Thursday, April 25, 2013

Sandy Hildreth: Hiking Before The Leaves Emerge

Chapel PondI’ve been gone for 10 days visiting family and so upon returning to the Adirondacks and waking up to blue skies and sun (and 21 degrees in April!), I decided to get out in the woods and check out one of my favorite little trails and see how far along spring actually was. I was especially interested in seeing the heron nest I’d found last spring, just about this same time, to see if the herons were back.

Late April hiking can really be rewarding. Commonly called “Mud Season”, and in places it is, but if you know where to go, muddy trails can be avoided and the landscape experienced in a fresh way. It’s the time when most of winter is gone, yet none of the ground cover, underbrush, and foliage of summer has appeared. As an artist, I love the subtle spring colors: hazy blue mountains, remnants of snow or lake ice that add interesting shapes to the landscape compositions, the soft pinkish, purple buds on the maple and birch trees, and of course the pleasure of blue skies without bitter cold. It’s much easier for me to find interesting locations to paint now than it is in the summer when everything is green, green, green.


Hiking before the leaves come out can really expose you to more terrain elements than normally can be seen. Usually they are covered by leaves or snow – but April is when it’s easier to see the faint game trails, animal tracks, as well as the animals themselves, and things like rock ledges, old stone fences, and glacial erratics. You can see farther into the woods with more light and warmth as the rays of sunlight make it all the way down to the forest floor. I’m not a birder, but birds are definitely easier to spot without the leaves. A flash of movement in my peripheral vision led me to spot a beautiful Grey Jay today. When walking in my yard, I immediately noticed the wood chips at the base of a large hardwood tree and discovered what looks like a Pileated Woodpecker hole – right next to my driveway!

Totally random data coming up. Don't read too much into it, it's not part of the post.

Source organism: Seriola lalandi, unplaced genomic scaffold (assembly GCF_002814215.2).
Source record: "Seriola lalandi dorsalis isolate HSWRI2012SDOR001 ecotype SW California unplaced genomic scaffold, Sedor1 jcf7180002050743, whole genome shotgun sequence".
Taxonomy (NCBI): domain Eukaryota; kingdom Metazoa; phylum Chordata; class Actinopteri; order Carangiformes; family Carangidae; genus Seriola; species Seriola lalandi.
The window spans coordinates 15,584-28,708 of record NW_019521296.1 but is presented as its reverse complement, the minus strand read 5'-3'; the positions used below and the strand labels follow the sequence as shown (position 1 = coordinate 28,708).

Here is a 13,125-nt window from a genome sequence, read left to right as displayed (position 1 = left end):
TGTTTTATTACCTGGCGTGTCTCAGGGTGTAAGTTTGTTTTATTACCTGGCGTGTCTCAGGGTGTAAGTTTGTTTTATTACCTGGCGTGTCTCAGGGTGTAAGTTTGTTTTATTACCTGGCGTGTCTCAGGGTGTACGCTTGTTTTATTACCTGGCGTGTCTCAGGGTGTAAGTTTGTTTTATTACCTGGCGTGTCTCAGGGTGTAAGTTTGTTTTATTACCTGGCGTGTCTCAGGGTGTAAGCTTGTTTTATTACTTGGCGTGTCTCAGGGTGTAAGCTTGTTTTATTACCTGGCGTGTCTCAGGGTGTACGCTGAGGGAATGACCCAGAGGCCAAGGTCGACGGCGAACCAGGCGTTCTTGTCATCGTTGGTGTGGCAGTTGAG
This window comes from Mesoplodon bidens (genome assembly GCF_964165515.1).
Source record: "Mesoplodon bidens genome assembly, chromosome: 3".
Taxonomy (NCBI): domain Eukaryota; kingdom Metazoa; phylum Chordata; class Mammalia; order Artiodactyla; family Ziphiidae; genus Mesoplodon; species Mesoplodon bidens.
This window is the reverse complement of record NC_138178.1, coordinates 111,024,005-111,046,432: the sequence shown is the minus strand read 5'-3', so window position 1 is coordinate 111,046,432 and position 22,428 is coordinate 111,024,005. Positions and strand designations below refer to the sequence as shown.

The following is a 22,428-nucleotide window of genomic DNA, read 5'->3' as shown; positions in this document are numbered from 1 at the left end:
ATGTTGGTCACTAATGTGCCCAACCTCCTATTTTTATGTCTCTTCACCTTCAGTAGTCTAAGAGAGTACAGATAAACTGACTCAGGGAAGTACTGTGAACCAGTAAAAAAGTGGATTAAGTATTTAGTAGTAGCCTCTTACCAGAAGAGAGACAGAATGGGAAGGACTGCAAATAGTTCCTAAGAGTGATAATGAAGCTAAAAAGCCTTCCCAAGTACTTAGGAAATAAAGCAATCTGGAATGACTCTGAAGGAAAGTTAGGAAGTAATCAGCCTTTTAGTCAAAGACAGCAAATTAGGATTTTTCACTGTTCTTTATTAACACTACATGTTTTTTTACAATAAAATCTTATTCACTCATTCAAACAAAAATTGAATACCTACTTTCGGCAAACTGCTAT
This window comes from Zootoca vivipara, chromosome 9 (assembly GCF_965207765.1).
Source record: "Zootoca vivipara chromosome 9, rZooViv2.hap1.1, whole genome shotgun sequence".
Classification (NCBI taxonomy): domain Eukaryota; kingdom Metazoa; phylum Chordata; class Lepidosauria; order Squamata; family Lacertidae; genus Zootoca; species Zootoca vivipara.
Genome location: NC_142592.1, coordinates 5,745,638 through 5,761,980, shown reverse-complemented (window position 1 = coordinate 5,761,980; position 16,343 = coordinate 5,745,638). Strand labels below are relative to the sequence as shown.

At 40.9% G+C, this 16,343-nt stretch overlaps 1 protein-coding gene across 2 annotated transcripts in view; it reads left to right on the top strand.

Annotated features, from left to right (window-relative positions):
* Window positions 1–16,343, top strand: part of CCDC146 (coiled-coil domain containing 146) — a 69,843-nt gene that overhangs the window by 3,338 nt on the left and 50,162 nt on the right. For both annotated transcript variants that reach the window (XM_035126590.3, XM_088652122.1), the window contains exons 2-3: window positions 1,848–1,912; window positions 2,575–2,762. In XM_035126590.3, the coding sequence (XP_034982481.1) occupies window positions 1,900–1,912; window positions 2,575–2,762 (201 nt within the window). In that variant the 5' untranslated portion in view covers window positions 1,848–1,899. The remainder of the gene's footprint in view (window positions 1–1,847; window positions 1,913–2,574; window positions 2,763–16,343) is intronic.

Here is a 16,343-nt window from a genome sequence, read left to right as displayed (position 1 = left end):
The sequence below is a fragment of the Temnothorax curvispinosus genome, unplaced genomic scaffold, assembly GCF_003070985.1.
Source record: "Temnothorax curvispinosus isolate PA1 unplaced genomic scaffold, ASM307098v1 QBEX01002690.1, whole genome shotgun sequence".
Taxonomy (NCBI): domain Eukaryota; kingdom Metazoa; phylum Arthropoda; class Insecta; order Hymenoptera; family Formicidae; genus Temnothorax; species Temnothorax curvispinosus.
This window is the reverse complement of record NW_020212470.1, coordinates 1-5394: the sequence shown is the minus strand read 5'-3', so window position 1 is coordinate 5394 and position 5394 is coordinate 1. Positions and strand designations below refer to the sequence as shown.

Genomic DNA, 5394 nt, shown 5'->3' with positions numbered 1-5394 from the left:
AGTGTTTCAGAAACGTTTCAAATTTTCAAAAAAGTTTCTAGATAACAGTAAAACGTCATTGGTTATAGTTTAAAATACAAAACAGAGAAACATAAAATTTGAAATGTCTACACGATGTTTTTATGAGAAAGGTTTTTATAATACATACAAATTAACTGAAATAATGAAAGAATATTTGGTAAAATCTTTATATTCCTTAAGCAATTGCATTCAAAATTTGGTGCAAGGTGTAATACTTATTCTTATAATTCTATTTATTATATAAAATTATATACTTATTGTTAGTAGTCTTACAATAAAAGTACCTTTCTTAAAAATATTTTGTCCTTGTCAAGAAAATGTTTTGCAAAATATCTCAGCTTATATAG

However, my hike today was also quite treacherous – I took a trail in the Paul Smith’s area that was well used by skiers and in places the hard packed base was still there – lumpy, slippery grey ice that made walking difficult. Several trees were down across the trail. In sheltered spots a foot or more of white, granular snow still existed. Winter doesn’t give up easily!

I will be happy to see my yard green up, the trilliums and trout lilies bloom, and the loons back on the ponds – but for now I am enjoying the openness of life before leaves. Don’t miss it! The first pale green blush of spring is sure to follow and hopefully the Great Blue Herons too.

Photos: Chapel Pond and a Grey Jay.

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Sandra Hildreth, who writes regularly about Adirondack arts and culture, grew up in rural Wisconsin and is a retired high school art teacher. She lives in Saranac Lake where she was spends much of her time hiking, paddling, skiing, and painting.

Today, Sandy can often be found outdoors Plein air painting - working directly from nature, and is an exhibiting member of the Adirondack Artists' Guild in Saranac Lake. She is also active in Saranac Lake ArtWorks.

Sandy’s work can be seen on her website

2 Responses

  1. Leslie Bailey says:

    Sandy, I always enjoy your descriptions. You paint a wonderful picture with your words.

  2. Ron Harris says:

    I too like the fields and woods in early spring. Late fall also let’s us see deeper into the woods and the contours of the land. But the compacted vegetation of spring enables us to see a little more detail in those contours. Jane and I have gone through at least five “springs” on our trip so far. We are in southern Utah now and yesterday went over a 9650 or so foot pass where snow lingers and aspens haven’t thought about budding, down past draws with cottonwoods unfurling their early light green leaves to our current location in Cannonville – near Bryce – where the watered grass is green and leaves in various stages so unfurlment.

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